A friend and I somehow got onto topic of how a lot of people have a fear of public speaking.
I am the perfect concoction for a nervous public speaker. I am actually naturally introverted. On top of that, I get anxious really easily under situations that require me to think on my feet.
My friend told me that his brother used to be very nervous as a public speaker. He wrote down why he was nervous on a piece of paper, crumpled it and threw it away. He has been a confident public speaker ever since.
I will be doing this everyday with
Let’s be real - I truly believe that 99% of people are not actually interested in hearing about your problems, because they actually have lots to take care of in their own lives. One of my weaknesses is that I keep everything bottled up. I am usually the one listening to other people’s problems.
All this emotional strain can probably be remedied by this simple game of crumpled-paper basketball.
Write down an insecurity, crumple, and score. Oh yeah - remember to stay awesome.
My favourite people were trying really hard to convince me to go out with them a couple of weekends ago. Even though I had nothing due on Monday, I had to decline the multiple tempting invitations - if I didn’t keep on schedule with my workload, I would have felt suffocated by deadlines the week after.
One of the girls noticed something. “You never submit to peer pressure no matter what - that’s rare for someone in their early 20s. What’s your secret?”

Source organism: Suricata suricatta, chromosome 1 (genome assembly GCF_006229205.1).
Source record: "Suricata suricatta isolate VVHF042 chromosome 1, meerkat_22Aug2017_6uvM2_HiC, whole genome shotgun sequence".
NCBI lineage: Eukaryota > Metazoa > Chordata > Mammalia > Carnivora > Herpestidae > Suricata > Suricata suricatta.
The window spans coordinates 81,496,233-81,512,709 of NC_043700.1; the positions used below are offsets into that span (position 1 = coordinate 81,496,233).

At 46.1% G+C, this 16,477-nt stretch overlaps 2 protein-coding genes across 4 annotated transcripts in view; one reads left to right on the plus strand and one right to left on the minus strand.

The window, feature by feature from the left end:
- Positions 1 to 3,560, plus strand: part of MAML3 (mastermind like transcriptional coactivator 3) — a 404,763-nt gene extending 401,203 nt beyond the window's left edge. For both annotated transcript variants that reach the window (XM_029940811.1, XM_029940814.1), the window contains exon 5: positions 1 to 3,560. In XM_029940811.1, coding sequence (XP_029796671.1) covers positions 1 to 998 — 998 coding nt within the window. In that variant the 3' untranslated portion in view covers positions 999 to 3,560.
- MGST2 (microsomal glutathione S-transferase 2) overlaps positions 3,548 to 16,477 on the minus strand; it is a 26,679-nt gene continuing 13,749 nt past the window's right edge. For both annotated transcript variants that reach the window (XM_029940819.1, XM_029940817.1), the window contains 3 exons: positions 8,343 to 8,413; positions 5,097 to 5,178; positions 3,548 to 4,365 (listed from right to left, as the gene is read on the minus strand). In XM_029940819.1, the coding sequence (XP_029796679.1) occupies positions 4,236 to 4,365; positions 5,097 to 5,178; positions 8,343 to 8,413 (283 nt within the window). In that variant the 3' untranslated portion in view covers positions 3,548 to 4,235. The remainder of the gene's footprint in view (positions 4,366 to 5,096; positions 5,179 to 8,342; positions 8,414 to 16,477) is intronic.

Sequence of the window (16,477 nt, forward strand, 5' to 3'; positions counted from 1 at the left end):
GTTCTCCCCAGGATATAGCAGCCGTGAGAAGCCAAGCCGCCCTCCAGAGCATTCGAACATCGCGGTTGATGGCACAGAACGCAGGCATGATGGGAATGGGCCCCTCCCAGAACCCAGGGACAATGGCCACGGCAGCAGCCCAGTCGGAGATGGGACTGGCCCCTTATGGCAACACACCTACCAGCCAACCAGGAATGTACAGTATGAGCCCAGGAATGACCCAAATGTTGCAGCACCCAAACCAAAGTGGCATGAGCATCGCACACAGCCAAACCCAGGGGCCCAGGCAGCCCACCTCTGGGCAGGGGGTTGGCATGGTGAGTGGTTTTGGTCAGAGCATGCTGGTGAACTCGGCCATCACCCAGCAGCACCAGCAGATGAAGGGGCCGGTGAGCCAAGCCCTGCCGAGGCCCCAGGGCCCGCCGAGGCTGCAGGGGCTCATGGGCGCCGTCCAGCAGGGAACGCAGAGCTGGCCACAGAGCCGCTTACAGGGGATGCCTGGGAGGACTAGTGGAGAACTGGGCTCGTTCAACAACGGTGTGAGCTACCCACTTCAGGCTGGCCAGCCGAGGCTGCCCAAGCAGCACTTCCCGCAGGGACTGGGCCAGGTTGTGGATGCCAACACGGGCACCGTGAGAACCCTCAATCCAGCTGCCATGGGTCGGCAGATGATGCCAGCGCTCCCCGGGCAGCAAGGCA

I value an exciting lifestyle over all else. But, there’s a time and place for everything. My secret is not a secret at all - it’s called common sense. I keep my priorities straight, and I rationalize the consequences before making a decision about anything big or small.
What people need to do is to find the unique balance that makes them feel the happiest. A firm grasp on your self-awareness reminds you of your values, and gives you foresight of your unique consequential emotional reward/ penalty from your actions.
This is applicable to any situation from harmless trade-offs to negative peer pressure.
Here’s a play-by-play of what would have happened had I said yes.
I know my strengths and weaknesses well enough to do what would make me the happiest in the end. I accept that it’s my own responsibility to look out for myself.
I’ll leave you with Kohlberg’s Levels of Morality to think about on your own. I love this model, because I see it being applicable to any decision-making that doesn’t necessarily involve morality. Where do you stand the majority of the time?
Take time to understand yourself and your priorities, and stand by them.